This course will explore music of the later Baroque and Classical eras, from roughly 1680 to 1810. It will provide not only a deeper understanding of the composers we discuss and the compositional practices of the time, but also address issues germane to musico-dramatic realisation as they have been understood and debated, then and now. These will include questions of improvisation, performance practice, text–music relationships, and questions of staging and dramaturgy, among other topics. We will also read what people of the time were saying about this music, too—not just professional performers or music teachers, but critics, amateurs, listeners, philosophers, and others. This is all to suggest that we will not only come to know the pieces and composers we study in their own right, but also how they fit into the broader socio-political climate of the seventeenth and eighteenth centuries.

MUSI 3050 Music and Discourse

3.0 credits

Section 1: Scott DeVeaux / MWF / 1:00-1:50pm 
Class Number: 13538

Section 2: Karl Miller / MWF / 10:00-10:50am
Class Number: 17620

Studies the range of music that has flourished in the twentieth century, including modernist and post-modern art music, popular music, and world music, through historical, critical, and ethnographic approaches.

MUSI 3090 Performance in Africa

Michelle Kisliuk
3.0 credits
TR / 3:30-5:00pm
Class Number: 19457

At this moment of inflection in political and expressive life in the United States and around the world, exploring how cultural identification and collective creation intersect can move us forward. This course, while introducing students to African performance with a primary focus on two music/dance traditions: Ewe of Ghana/Togo and BaAka of Central African Republic*, delves into practical music/dance making, community formation, dynamics of power, the balance of fluidity and fixedness in cultural processes, ethnic identity/issues of representation, and conceptions of race and gender in expressive culture. The course combines reading/writing/discussing in equal proportion with practical instruction in percussion, dance, and singing, which allows students to comprehend aesthetic principles from an embodied and personally invested, vulnerable perspective. No previous experience is required (though willingness to try is required), and the course is open to students of any background.

*In fall 2021, this course will include Baganda xylophone traditions from Uganda and will include the possibility of instrument-making.

*There will be a flexible additional lab meeting scheduled occasionally on Friday afternoons from 1:30-3:30.

MUSI 3310 Theory I

3.0 credits

Section 1 (Fred Maus): MWF / 12:00-12:50 pm 
Class Number: 14286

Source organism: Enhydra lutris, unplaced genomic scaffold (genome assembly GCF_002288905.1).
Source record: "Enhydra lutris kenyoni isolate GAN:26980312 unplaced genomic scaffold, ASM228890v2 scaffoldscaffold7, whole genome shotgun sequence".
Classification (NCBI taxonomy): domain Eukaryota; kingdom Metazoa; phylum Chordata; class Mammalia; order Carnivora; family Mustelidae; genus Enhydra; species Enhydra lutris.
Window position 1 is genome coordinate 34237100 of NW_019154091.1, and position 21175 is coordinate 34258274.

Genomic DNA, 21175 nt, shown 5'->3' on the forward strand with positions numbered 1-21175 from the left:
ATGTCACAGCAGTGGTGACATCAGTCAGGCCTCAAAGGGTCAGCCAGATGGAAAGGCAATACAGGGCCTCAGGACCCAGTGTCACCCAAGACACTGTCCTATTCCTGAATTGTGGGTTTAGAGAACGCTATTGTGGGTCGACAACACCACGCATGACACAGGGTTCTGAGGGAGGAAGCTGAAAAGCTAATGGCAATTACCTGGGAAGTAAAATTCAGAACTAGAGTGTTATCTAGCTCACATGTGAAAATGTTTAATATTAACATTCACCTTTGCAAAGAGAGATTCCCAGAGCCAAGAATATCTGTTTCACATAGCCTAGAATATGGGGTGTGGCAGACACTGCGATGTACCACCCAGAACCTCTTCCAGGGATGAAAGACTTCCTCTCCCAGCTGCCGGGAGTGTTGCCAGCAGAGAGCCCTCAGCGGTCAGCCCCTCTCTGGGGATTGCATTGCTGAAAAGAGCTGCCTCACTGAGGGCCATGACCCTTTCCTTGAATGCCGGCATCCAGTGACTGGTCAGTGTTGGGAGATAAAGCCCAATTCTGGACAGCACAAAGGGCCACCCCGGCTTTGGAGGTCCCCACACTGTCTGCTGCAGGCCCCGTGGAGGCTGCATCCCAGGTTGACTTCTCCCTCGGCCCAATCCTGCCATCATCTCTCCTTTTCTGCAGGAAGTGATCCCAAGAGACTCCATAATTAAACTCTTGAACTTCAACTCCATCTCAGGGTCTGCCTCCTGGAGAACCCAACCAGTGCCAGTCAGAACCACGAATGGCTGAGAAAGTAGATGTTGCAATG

Section 2 (Natalia Perez): MWF / 10:00-10:50 am 
Class Number: 18177

Studies pitch and formal organization in European concert music of the 18th and 19th centuries. Includes four-part vocal writing, 18th-century style keyboard accompaniment, key relations, and form. Students compose numerous short passages of music and study significant compositions by period composers.

MUSI 3332 and 3334 Musicianship I and II

2.0 credit

These lab courses give practical experience with many aspects of musical perception, performance, and creation. These will include sight-reading and sight-singing; dictation of melody, rhythm, and harmony; aural identification of intervals, chords, and rhythmic patterns; and exercises in musical memory and improvisation. Lectures, dictations, exercises, and quizzes will be in person on Mondays and Wednesdays. Singing and rhythm practice will be online on Fridays, and most homework assignments will also be completed online. Please contact Prof. Adam Carter with questions or concerns.

MUSI 3332 Musicianship I

Adam Carter
MWF / 12:00-12:50 pm
Class Number: 10689

MUSI 3334 Musicianship II

Savanna Morrison
MWF / 12:00-12:50 pm
Class Number: 12143

MUSI 3350 Deep Listening

Fred Maus
1.0 credit
W / 11:00-11:50 am 
Class Number: 14354

Exploration of collective activities that involve listening and making sound together, and other interactions, at the intersection of music-making and contemplative practices, drawing on the work of Pauline Oliveros, the Fluxus artists, and other musicians and thinkers. Weekly reading assignments for conceptualization in relation to the experiential component; weekly email responses to readings along with several brief reflective papers.

MUSI 3370 Songwriting

Ted Coffey
3.0 credits
TR / 2:00-3:15 pm
Class Number: 14287

The goal of this course is to delve into songwriting; to develop your aural, analytic and creative abilities and to join them together in understanding and composing songs. You will learn about rhythm, melodic design, harmonic progression, lyrics and song forms. You will also work on eartraining, so that concepts you learn will be sonically meaningful. We will consider examples from a broad musical spectrum: blues, folk, tin pan alley, musicals, R & B, rock & roll, hip hop. We will also discuss the issues that songwriters encounter. You will have the opportunity to suggest songs for study, and some assignments will be done in groups. In these situations, we will organize groups that have complementary abilities for in-class performances. The Lab is a required part of the class, and you must sign up for a lab section. During the lab you will go over concepts we are covering in class, as well as work on additional eartraining, analysis and creative projects.